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Sunday, May 24, 2020

A little history about a solemn remembrance

cj Sez:  Because I think this information is important, this post is a repeat from 2018  . . .
All sacrificed some; some sacrificed all.

Q. What is the difference between Veterans Day and Memorial Day?

A. People often confuse the purposes of Veterans Day and Memorial Day. Veterans Day is largely intended to thank living veterans for their service, to acknowledge that their contributions to our national security are appreciated, and to underscore the fact that all those who served—not only those who died—have sacrificed greatly and done their duty.   

   Memorial Day is a day that was set aside to remember and honor military personnel who died in the service of their country, particularly those who died in battle or as a result of wounds sustained in battle.

   Today they are generally treated by many people as interchangeable opportunities to thank and honor all military veterans, living or dead, who served honorably in wartime or peacetime.

   It wasn't always called Memorial Day — it used to be known as Decoration Day. (cj Sez: When I was little, we called it Poppy Day instead of Decoration Day.) Whatever the name, it's a day of remembrance for all those who have died in service of the United States of America.

   Born of the Civil War, Memorial Day began as a holiday honoring Union soldiers, and some states still have separate Confederate observances. Mississippi celebrates Confederate Memorial Day on the last Monday of April, Alabama on the fourth Monday of April, and Georgia on April 26. North and South Carolina observe it on May 10, Louisiana on June 3 and Tennessee calls that date Confederate Decoration Day. Texas celebrates Confederate Heroes Day on Jan. 19 and Virginia calls the last Monday in May Confederate Memorial Day. (cj Sez: In this era of intolerance and cries to erase visible traces of our sad history, memorials respecting Confederate soldiers who died fighting for what they believed in may not exist much longer.)

   The date of the first Decoration Day, the 30th of May, 1868, was chosen because it wasn’t the anniversary of any particular Civil War battle.

   In 1915, inspired by the rondeau poem “In Flanders Fields” (penned by Canadian physician Lieutenant Colonel John McCrae while still at a World War I battlefront), Moina Michael conceived the idea to wear red poppies on Memorial Day in honor of those who died serving the nation during war. She was the first to wear one and sold poppies to her friends and co-workers with the money going to benefit servicemen in need.

   The thoughts below are from the Facebook of Janie Delchamps Zetsch of Dauphin Island, AL, a veteran and member of AL Post 250. It says everything. In 2018 Janie told me it had been a repost and gave me permission to use it. I repeat it again today. Please take a minute to read it all the way through.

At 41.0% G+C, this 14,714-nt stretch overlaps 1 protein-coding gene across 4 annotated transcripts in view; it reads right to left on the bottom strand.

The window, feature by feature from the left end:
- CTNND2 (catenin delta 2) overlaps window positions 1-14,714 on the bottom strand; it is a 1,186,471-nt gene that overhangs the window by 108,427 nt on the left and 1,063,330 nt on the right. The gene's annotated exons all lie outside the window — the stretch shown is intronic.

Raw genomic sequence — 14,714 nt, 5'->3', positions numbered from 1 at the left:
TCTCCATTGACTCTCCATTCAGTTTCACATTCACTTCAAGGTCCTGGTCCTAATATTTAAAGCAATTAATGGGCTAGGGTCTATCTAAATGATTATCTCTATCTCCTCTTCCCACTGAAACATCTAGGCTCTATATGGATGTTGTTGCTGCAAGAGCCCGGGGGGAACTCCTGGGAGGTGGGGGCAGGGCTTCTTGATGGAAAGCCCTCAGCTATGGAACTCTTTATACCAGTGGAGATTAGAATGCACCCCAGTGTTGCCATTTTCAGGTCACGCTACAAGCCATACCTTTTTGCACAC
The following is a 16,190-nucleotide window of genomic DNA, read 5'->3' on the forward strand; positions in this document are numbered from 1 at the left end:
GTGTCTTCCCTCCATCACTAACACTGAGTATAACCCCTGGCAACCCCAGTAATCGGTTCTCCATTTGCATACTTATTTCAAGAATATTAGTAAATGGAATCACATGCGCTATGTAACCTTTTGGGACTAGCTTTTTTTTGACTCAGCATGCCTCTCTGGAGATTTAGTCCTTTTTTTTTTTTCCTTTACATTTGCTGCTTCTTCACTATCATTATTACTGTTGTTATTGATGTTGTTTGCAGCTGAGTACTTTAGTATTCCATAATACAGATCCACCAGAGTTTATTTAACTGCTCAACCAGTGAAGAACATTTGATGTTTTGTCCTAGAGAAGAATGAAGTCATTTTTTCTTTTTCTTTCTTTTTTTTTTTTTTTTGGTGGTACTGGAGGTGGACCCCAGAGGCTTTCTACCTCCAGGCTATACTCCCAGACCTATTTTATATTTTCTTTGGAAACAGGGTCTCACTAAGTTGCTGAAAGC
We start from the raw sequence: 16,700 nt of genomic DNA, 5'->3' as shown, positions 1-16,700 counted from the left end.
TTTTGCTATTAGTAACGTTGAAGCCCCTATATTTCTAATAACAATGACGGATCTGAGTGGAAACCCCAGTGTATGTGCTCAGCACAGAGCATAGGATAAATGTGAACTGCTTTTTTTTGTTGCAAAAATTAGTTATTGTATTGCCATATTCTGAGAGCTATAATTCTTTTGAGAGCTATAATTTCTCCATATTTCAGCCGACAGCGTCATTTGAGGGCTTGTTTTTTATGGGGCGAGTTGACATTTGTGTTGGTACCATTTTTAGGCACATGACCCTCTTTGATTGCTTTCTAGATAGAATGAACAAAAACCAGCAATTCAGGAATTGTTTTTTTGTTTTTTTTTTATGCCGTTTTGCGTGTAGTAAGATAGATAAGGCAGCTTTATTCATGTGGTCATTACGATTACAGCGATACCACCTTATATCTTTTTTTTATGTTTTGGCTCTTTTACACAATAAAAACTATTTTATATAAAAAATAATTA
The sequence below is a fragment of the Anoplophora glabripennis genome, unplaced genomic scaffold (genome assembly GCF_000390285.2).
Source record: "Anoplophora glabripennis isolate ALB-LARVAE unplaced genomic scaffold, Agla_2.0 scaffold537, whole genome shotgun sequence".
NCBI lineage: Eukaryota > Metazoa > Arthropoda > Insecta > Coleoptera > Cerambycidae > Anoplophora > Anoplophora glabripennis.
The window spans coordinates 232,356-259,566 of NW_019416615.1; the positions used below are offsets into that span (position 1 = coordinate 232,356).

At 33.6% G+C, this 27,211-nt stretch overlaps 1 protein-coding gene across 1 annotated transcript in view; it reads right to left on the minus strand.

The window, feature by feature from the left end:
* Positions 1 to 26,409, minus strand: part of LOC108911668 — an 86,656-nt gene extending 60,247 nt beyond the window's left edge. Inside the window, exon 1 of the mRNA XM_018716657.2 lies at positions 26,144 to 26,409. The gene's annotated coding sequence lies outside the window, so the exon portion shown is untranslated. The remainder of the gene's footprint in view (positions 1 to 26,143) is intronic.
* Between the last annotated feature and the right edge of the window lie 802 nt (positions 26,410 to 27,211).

“Just a reminder of what we celebrate (this) weekend. I am but one of millions of proud veterans, however it is not about us. It is to honor those that made the ultimate sacrifice during battle, and to honor those that served and have now gone onto their eternal rest. The following, pointed, reminders are provided for your use, knowledge and perhaps to teach a child what we celebrate and honor on Memorial Day.

Here's some ground rules…:
1. Don't wish me a Happy Memorial day. There is nothing happy about brave men and women dying.
2. It's not a holiday. It's a remembrance.
3. If you want to know the true meaning, visit Arlington or your local VA, not Disneyland.
4. Don't tell me how great any one political power is. Tell me about Chesty Puller, George Patton, John Basilone, Dakota Meyer, Kyle Carpenter, Mitchell Paige, Ira Hayes, Chris Kyle and any other heroes too numerous to name. Attend a Bell Ceremony and shed some tears.
5. Don't tell me I don't know what I am talking about. I have carried the burden all too many times for my warriors who now stand their post for God.
6. Say a prayer... and then another.
7. Remember the Fallen for all the Good they did while they were here.
8. Reach out and let a Vet know you're there, we're losing too many in "peace". God Bless those who fought and died and served this nation for our freedom.”

cj Sez:  I owe a humbling debt of gratitude—one I can never repay—to the heroes who died so that my family and I live in freedom today. I pray God’s blessings and comfort rain down on their families.

   That’s it for today’s post. You-all guys keep on keeping on, and I’ll try to do the same, (Sending up prayers for your health and safety.)


My short story, "Love is Immortal" is part of the Bienvenue to the Chateau Rouge anthology available now. (The ebook was still 99 cents at the time of this post…BUT the price will increase on Monday, May 25.)  The anthology is available through these fine sites:

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  1. The further we become removed from WWII, the last "great" war (not that any war is great), but less this holiday is understood. My only connection with it is that I was told my father didn't see me until I was over a year old. My parents were married and I was immediately conceived, then he shipped out to the Pacific with the Navy for two years. My own experience was with my husband and Viet Nam. He got shipped to S. Korea instead, but an incredibly lucky fluke, but that was the war of our generation. Those vets were not honored for way too long, since the war was so unpopular. Thanks for the post from the vet!

    1. cj Sez: If we can't remember and feel the pain of past wars, we are doomed to repeat the tragedies, as the adage goes. One of my uncles was involved in the D-Day landing and was eventually discharged after being diagnosed as "shell-shocked"--their word for PTSD. Thanks for your comment, Kaye. Stay safe.


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